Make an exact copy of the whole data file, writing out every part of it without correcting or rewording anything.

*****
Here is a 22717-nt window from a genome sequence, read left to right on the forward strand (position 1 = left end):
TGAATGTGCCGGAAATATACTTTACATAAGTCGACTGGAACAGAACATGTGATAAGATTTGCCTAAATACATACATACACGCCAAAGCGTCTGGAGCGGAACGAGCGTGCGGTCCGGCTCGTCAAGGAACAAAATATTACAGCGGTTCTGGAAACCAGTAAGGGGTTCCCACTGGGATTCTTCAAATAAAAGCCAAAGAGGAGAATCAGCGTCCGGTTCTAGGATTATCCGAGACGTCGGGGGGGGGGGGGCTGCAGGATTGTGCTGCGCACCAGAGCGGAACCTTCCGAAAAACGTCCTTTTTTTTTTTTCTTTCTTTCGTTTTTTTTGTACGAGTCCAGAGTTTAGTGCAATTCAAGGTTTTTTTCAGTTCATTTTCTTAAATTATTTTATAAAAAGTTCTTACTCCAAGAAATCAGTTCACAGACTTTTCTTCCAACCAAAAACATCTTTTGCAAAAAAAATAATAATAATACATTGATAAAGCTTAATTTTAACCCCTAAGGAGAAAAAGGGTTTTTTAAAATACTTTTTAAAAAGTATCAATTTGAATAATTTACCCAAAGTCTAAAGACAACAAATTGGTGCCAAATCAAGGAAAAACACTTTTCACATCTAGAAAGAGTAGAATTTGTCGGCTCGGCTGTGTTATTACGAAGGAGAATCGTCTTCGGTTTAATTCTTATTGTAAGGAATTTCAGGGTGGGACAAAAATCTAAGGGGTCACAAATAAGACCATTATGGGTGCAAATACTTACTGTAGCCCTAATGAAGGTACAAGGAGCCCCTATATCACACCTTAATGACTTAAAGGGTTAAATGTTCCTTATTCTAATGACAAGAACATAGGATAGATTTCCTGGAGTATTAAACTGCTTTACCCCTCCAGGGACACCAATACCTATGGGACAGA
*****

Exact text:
Here is a 22717-nt window from a genome sequence, read left to right on the forward strand (position 1 = left end):
TGAATGTGCCGGAAATATACTTTACATAAGTCGACTGGAACAGAACATGTGATAAGATTTGCCTAAATACATACATACACGCCAAAGCGTCTGGAGCGGAACGAGCGTGCGGTCCGGCTCGTCAAGGAACAAAATATTACAGCGGTTCTGGAAACCAGTAAGGGGTTCCCACTGGGATTCTTCAAATAAAAGCCAAAGAGGAGAATCAGCGTCCGGTTCTAGGATTATCCGAGACGTCGGGGGGGGGGGGGCTGCAGGATTGTGCTGCGCACCAGAGCGGAACCTTCCGAAAAACGTCCTTTTTTTTTTTTCTTTCTTTCGTTTTTTTTGTACGAGTCCAGAGTTTAGTGCAATTCAAGGTTTTTTTCAGTTCATTTTCTTAAATTATTTTATAAAAAGTTCTTACTCCAAGAAATCAGTTCACAGACTTTTCTTCCAACCAAAAACATCTTTTGCAAAAAAAATAATAATAATACATTGATAAAGCTTAATTTTAACCCCTAAGGAGAAAAAGGGTTTTTTAAAATACTTTTTAAAAAGTATCAATTTGAATAATTTACCCAAAGTCTAAAGACAACAAATTGGTGCCAAATCAAGGAAAAACACTTTTCACATCTAGAAAGAGTAGAATTTGTCGGCTCGGCTGTGTTATTACGAAGGAGAATCGTCTTCGGTTTAATTCTTATTGTAAGGAATTTCAGGGTGGGACAAAAATCTAAGGGGTCACAAATAAGACCATTATGGGTGCAAATACTTACTGTAGCCCTAATGAAGGTACAAGGAGCCCCTATATCACACCTTAATGACTTAAAGGGTTAAATGTTCCTTATTCTAATGACAAGAACATAGGATAGATTTCCTGGAGTATTAAACTGCTTTACCCCTCCAGGGACACCAATACCTATGGGACAGA